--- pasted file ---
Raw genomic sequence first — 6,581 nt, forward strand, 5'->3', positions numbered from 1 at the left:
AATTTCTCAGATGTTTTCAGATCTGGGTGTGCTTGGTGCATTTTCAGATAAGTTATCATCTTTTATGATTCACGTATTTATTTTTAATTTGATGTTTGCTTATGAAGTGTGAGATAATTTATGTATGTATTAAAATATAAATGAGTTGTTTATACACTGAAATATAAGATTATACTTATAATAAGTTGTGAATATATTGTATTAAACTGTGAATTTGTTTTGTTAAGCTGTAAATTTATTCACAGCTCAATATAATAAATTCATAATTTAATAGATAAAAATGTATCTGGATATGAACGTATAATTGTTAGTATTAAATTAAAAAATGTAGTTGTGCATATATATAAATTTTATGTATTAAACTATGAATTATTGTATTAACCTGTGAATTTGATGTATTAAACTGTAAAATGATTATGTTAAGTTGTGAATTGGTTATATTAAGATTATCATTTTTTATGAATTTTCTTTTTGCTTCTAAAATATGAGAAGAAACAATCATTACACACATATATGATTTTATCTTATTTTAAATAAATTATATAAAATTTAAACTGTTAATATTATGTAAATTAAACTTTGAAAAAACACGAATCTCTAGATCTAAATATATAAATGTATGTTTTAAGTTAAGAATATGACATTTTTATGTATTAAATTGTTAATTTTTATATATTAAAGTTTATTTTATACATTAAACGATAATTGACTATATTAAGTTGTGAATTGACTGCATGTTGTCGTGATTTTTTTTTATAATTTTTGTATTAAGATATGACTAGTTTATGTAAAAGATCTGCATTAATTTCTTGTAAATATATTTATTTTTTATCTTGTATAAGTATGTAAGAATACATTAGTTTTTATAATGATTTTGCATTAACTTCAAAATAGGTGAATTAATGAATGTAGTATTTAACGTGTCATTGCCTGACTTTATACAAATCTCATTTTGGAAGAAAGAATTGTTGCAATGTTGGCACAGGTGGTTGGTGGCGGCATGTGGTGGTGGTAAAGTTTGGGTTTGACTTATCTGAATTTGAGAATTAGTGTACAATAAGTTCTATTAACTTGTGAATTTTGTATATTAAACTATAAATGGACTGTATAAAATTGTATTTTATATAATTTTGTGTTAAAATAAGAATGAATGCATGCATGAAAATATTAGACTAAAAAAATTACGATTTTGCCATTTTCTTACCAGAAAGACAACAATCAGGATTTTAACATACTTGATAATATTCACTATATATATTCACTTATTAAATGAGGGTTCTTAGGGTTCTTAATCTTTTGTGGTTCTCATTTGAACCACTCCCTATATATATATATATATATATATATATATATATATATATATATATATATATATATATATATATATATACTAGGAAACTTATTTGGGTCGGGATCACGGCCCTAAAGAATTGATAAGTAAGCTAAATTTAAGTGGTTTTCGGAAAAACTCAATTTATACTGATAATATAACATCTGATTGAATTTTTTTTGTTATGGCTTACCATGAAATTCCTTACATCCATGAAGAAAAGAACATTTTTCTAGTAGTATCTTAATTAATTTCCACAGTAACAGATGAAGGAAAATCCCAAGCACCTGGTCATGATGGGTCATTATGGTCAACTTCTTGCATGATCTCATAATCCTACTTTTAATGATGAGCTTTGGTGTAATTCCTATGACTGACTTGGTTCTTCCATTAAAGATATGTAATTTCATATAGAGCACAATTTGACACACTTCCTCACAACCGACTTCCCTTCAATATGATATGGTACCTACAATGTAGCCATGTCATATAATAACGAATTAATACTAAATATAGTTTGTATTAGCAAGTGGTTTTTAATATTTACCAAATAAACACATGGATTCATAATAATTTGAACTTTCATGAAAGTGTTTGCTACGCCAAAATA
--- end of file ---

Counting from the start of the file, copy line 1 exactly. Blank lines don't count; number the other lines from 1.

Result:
Raw genomic sequence first — 6,581 nt, forward strand, 5'->3', positions numbered from 1 at the left: